Admittedly, the FD allows for a compulsory transfer, e.g. to the Member State where the prisoner lives. It seems that a rather strong link with the State in question is required. It might then be difficult if, for instance, the person concerned has already acquired the right of residence in the host Member State, at the moment he/she is imprisoned therein. Nonetheless, the risk may be that the FD lends itself to abuses. First and foremost, the meaning of ‘living’ is unclear: whether it may be equated with ‘residing’ or not, and what follows from each case. Articles 27 and 28 of the Citizenship Directive authorise expulsion of an EU citizen (namely, forcedly moving him/her from the host Member State) only when: an individual assessment has been carried out; the expulsion decision has been adopted on grounds of public policy, public security or public health. These two circumstances are always required, also when no right of residence has been secured by the EU citizen. Furthermore, pursuant to the Directive, previous criminal convictions per se may never constitute grounds for taking expulsion measures.

In this context, the FD makes no helpful references to Directive 2004/38/EC, save where the preamble states that the FD should be applied in accordance with the Citizenship Directive (recital 16). The consequences of such a statement remain unclear, since one may object that the transfer of a EU citizen from a host Member State might run counter to the requirements laid down in the Citizenship Directive.

Turning to the FD on probations decisions, it slightly increases the involvement of the detainee. The FD provides that the recognition of a probation measure is carried out as long as: the sentenced person has returned or wants to return to the State in which he/she is ‘lawfully and ordinarily residing’; the individual has opted for another Member State, with the latter having allowed for the execution (Article 5). Also in this case, the residence is put in the limelight. The concept at issue seems to fulfil a pivotal role, within the framework of the FD. The instrument discussed might significantly contribute to the social reintegration of the convicted person, with the latter being allowed to serve the sentence in the Member State to which he/she is most connected. This appears even truer once it is considered that the detainee may express a preference, with regard to the Member State which should recognise the measure. On the other hand, doubts arise as to which meaning is to be given to ‘lawful and ordinary residence’. It should be noted that Directive 2004/38/EC is not mentioned at all. The same holds true for any other secondary law instruments. So as things stand at present, there are no legal references capable of clarifying how to interpret the FD: whether a relation of residence between the prisoner and the Member State in question may be triggered by the sole individual preference, or whether the assessment must be grounded on objective factors, and if so, what such elements might be. One may hold ‘residence’ as outlined by the CJEU in Kozlowski or Wolzenburg, but no indications are supplied in this respect.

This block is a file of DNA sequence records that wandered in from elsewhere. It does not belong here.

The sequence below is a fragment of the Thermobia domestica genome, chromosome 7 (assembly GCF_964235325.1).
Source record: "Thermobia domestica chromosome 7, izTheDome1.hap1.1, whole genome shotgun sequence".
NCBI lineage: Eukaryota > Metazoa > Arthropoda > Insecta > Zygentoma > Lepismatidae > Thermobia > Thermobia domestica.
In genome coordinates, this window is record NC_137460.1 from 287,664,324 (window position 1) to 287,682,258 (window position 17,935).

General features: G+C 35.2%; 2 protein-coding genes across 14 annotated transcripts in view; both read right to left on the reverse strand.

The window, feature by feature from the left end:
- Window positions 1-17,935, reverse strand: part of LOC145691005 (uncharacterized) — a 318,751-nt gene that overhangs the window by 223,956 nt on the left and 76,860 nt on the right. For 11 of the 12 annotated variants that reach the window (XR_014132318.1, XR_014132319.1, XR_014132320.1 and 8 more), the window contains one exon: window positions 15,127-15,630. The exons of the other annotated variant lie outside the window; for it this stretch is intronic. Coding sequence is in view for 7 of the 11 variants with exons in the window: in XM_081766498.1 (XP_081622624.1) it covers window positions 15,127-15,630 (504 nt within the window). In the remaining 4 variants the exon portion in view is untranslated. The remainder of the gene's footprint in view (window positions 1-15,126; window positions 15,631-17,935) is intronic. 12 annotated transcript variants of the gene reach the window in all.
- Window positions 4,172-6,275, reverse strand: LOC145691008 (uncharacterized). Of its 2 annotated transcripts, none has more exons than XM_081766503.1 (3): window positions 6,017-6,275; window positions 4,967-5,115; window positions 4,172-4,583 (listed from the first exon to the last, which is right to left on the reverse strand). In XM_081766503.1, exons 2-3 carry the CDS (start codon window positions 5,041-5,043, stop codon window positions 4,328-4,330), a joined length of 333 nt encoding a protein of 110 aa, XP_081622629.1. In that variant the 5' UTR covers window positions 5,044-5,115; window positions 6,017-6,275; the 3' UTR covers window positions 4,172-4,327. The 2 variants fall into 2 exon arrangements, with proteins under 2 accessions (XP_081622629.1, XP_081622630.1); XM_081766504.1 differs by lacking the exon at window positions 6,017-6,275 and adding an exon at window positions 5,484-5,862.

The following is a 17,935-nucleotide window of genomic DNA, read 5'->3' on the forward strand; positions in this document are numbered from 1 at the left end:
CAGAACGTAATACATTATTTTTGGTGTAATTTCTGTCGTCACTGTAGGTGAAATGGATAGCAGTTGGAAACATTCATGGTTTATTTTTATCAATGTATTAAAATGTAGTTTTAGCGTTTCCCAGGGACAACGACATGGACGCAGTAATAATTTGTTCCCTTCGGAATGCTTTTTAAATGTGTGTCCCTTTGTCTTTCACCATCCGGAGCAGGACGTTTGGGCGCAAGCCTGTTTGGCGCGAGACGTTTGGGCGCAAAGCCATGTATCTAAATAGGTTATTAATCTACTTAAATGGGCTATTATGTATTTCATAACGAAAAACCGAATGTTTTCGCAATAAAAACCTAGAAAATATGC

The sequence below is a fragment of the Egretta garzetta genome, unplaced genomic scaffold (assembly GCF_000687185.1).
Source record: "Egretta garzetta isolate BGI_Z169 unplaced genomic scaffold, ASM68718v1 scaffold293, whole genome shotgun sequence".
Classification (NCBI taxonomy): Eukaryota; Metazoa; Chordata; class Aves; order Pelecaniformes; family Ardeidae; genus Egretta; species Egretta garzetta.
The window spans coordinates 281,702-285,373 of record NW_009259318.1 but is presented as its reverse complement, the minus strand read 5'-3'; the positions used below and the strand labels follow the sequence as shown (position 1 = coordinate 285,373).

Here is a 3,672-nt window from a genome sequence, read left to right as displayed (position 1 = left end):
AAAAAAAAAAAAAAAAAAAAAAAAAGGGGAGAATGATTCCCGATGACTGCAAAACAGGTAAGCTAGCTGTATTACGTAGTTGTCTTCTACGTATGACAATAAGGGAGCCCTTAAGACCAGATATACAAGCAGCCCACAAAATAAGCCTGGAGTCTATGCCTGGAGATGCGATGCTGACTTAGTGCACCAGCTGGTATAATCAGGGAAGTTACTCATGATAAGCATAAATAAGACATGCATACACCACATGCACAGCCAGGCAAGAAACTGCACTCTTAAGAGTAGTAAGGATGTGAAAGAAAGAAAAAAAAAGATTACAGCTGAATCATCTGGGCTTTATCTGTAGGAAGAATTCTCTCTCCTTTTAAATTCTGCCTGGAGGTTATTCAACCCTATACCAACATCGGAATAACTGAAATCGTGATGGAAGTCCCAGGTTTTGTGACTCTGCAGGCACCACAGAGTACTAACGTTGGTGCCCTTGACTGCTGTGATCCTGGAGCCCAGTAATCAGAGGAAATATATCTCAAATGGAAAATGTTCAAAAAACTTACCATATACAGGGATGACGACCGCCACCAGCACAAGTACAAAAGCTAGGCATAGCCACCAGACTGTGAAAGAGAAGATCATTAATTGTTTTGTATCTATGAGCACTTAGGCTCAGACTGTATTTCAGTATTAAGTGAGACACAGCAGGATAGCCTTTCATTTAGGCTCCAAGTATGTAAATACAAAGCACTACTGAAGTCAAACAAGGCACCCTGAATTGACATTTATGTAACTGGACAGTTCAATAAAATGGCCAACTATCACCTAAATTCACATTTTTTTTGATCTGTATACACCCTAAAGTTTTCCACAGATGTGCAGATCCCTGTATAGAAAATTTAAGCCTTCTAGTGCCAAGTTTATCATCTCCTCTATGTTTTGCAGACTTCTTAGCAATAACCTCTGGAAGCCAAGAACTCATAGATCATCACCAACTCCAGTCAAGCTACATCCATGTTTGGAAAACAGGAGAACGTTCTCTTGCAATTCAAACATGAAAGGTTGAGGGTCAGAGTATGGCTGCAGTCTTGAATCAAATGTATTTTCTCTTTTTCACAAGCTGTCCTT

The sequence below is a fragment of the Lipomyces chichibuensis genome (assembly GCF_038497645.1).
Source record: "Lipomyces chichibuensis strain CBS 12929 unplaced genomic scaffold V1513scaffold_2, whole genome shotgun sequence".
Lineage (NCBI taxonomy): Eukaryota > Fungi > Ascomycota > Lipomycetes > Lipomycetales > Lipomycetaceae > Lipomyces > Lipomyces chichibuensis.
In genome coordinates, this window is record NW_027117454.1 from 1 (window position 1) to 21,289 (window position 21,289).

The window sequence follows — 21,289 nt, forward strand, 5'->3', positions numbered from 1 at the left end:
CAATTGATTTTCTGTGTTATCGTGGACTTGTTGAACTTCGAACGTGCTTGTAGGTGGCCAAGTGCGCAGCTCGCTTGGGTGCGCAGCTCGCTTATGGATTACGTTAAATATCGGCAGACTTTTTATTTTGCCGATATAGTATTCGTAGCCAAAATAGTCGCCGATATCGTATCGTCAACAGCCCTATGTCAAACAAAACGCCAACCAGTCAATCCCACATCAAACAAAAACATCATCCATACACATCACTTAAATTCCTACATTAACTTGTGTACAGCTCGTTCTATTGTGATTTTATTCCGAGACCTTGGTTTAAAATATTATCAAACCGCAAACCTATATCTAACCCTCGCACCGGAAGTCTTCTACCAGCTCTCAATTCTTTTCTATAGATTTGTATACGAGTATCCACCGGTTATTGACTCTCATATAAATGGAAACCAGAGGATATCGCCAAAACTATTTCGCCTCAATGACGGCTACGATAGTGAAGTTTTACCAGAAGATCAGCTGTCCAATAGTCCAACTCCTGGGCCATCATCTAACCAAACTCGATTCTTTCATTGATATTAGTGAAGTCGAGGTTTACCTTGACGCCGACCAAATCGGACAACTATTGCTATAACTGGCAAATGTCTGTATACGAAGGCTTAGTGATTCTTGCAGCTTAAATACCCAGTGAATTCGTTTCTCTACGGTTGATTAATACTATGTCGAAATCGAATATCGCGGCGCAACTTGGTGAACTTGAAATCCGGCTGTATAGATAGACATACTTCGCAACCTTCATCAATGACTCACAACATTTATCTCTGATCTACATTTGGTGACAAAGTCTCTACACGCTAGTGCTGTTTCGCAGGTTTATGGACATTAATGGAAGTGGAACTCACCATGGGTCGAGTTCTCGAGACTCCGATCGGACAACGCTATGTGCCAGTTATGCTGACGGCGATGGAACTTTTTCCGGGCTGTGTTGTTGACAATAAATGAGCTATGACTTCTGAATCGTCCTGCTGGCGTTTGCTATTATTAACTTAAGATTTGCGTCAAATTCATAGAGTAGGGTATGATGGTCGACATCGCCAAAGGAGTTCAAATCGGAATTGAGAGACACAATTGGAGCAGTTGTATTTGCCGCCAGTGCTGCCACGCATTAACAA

As I just tried to show, criminal law and EU citizenship interplay at different levels. Such a ‘dialogue’ has already found actual expression in many CJEU rulings. In other cases, as the discussed FDs make clear, the dialogue is as yet a potential one, but there is huge room for further and fruitful interactions. However, the FDs may provoke concerns in terms of legal certainty, inasmuch as these instruments are not straightforward at points which prove significant, as is the case of the definition of ‘residence’. Furthermore, the FDs are completely silent as regards the influence that the Citizenship Directive may have on them, so that much attention shall be paid to the way in which the CJEU will interpret such link and moreover to the EU willingness to “lisbonise” these Framework Decisions by taking in account the new legal framework arising from the entry into force of the European Charter.


(*) PhD student in European Criminal Law at Scuola Superiore Sant’Anna, Pisa. This post forms an integral part of a broader article on the relationship between criminal law and EU citizenship, entitled Criminal Conduct and Lack of Integration into the Society under EU Citizenship. This Marriage Is Not to Be Performed, in New Journal of European Criminal Law, 1/2015, pp. 53-77)
(1) See the Report from the Commission to the European Parliament and the Council, Brussels, 5.2.2014 COM(2014) 57 final
(2) See e.g. Council Document 6069/15 COPEN.